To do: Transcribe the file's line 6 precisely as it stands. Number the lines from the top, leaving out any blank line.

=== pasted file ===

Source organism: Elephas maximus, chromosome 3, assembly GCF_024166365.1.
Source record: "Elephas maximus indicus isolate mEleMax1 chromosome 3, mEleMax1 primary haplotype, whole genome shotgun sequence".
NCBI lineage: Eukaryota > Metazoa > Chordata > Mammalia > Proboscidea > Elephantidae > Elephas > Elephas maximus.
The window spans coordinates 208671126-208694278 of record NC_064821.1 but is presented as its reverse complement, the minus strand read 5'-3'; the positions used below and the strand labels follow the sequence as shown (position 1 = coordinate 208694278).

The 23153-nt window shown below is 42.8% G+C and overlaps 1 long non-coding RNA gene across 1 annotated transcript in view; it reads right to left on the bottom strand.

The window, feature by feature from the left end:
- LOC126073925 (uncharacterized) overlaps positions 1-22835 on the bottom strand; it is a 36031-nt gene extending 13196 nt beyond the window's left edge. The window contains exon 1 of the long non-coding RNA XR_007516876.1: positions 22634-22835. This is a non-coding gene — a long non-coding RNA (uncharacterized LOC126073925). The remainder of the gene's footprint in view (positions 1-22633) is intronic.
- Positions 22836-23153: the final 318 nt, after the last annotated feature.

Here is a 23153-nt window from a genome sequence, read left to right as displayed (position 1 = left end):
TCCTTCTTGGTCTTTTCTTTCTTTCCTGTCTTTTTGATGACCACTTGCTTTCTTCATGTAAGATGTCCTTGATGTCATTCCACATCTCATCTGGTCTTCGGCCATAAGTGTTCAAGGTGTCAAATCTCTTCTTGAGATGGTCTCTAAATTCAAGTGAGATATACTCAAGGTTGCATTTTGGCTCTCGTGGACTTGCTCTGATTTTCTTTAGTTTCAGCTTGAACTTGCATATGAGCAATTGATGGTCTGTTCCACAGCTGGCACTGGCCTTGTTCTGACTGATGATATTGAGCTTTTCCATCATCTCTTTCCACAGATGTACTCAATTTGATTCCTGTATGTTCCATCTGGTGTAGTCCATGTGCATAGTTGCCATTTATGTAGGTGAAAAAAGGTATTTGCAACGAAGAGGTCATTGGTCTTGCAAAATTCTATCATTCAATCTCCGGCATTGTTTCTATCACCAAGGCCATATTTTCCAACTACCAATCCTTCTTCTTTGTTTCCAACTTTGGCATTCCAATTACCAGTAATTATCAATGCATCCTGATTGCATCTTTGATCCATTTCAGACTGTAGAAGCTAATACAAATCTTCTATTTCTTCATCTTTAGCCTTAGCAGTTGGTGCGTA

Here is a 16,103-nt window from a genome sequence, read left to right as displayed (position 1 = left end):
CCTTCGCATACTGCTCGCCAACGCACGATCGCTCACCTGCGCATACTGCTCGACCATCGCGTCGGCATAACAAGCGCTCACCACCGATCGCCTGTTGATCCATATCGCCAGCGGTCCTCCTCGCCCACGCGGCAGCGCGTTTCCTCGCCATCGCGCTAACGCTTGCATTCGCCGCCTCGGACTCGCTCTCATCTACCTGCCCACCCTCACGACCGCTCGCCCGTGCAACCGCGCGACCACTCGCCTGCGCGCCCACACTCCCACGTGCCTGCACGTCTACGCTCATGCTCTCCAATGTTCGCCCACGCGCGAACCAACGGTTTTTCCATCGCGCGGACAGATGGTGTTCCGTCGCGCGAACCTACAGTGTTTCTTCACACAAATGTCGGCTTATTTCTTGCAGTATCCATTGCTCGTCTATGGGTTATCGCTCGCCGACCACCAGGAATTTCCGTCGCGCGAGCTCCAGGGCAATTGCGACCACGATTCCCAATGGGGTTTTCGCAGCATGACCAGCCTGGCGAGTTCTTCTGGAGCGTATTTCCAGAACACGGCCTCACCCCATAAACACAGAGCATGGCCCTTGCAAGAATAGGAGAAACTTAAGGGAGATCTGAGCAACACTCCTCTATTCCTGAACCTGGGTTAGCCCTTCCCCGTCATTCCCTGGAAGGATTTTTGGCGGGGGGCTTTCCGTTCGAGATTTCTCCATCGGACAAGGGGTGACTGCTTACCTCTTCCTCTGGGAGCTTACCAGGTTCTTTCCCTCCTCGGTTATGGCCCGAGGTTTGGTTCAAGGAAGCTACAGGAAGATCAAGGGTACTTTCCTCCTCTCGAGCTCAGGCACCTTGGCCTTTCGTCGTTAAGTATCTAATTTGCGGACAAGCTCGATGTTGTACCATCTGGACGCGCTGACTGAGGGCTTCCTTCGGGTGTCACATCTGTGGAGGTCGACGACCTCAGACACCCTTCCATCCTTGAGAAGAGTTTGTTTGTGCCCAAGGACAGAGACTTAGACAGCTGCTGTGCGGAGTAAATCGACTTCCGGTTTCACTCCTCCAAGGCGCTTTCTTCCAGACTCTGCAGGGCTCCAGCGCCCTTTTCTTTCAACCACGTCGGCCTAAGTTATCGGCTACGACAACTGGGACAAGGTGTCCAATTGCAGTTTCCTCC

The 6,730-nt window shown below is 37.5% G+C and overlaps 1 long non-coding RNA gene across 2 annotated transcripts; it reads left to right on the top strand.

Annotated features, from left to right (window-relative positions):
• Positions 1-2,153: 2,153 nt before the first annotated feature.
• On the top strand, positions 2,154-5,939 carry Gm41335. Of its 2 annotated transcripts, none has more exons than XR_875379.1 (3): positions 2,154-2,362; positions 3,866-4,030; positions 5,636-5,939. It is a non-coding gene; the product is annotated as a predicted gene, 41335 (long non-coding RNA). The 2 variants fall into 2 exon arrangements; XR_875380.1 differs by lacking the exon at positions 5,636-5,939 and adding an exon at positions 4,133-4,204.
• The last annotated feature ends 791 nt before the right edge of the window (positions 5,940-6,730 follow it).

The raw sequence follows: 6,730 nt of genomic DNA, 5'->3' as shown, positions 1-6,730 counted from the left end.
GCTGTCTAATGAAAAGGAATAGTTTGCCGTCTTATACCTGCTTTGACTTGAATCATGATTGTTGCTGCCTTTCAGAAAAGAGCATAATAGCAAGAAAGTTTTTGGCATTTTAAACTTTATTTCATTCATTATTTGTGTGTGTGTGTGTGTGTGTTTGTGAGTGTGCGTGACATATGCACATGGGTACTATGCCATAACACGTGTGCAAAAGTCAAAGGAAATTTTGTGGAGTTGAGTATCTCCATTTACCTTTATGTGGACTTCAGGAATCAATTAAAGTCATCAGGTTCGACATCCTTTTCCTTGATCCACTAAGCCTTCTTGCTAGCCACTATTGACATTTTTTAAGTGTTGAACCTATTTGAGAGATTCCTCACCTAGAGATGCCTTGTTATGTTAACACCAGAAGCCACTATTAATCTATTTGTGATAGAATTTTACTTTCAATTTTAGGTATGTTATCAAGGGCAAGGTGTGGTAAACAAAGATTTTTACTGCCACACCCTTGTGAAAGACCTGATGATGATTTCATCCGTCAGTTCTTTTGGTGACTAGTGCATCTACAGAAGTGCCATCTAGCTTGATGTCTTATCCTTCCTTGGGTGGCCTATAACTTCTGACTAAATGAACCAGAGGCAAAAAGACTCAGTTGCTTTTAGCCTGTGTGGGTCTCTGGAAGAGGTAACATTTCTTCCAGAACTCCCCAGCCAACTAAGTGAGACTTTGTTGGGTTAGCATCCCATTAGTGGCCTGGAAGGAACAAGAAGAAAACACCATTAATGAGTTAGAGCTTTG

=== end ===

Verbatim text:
The window, feature by feature from the left end: